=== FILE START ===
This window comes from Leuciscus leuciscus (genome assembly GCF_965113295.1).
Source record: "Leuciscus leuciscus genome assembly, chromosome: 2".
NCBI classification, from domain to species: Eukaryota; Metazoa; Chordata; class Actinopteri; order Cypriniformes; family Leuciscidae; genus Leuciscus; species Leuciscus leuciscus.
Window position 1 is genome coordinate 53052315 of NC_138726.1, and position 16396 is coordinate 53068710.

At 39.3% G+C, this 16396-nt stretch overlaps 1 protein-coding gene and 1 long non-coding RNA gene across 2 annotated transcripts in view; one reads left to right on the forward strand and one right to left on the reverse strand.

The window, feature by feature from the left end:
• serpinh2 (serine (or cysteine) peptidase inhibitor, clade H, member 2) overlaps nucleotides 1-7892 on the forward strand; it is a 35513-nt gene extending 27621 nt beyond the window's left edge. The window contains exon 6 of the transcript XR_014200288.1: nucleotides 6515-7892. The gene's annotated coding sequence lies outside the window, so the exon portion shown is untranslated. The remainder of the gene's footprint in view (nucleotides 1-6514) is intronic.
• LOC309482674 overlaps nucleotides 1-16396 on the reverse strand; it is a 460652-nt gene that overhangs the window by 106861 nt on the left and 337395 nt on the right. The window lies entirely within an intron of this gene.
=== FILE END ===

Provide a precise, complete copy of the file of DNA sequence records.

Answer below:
This window comes from Leuciscus leuciscus (genome assembly GCF_965113295.1).
Source record: "Leuciscus leuciscus genome assembly, chromosome: 2".
NCBI classification, from domain to species: Eukaryota; Metazoa; Chordata; class Actinopteri; order Cypriniformes; family Leuciscidae; genus Leuciscus; species Leuciscus leuciscus.
Window position 1 is genome coordinate 53052315 of NC_138726.1, and position 16396 is coordinate 53068710.

At 39.3% G+C, this 16396-nt stretch overlaps 1 protein-coding gene and 1 long non-coding RNA gene across 2 annotated transcripts in view; one reads left to right on the forward strand and one right to left on the reverse strand.

The window, feature by feature from the left end:
• serpinh2 (serine (or cysteine) peptidase inhibitor, clade H, member 2) overlaps nucleotides 1-7892 on the forward strand; it is a 35513-nt gene extending 27621 nt beyond the window's left edge. The window contains exon 6 of the transcript XR_014200288.1: nucleotides 6515-7892. The gene's annotated coding sequence lies outside the window, so the exon portion shown is untranslated. The remainder of the gene's footprint in view (nucleotides 1-6514) is intronic.
• LOC309482674 overlaps nucleotides 1-16396 on the reverse strand; it is a 460652-nt gene that overhangs the window by 106861 nt on the left and 337395 nt on the right. The window lies entirely within an intron of this gene.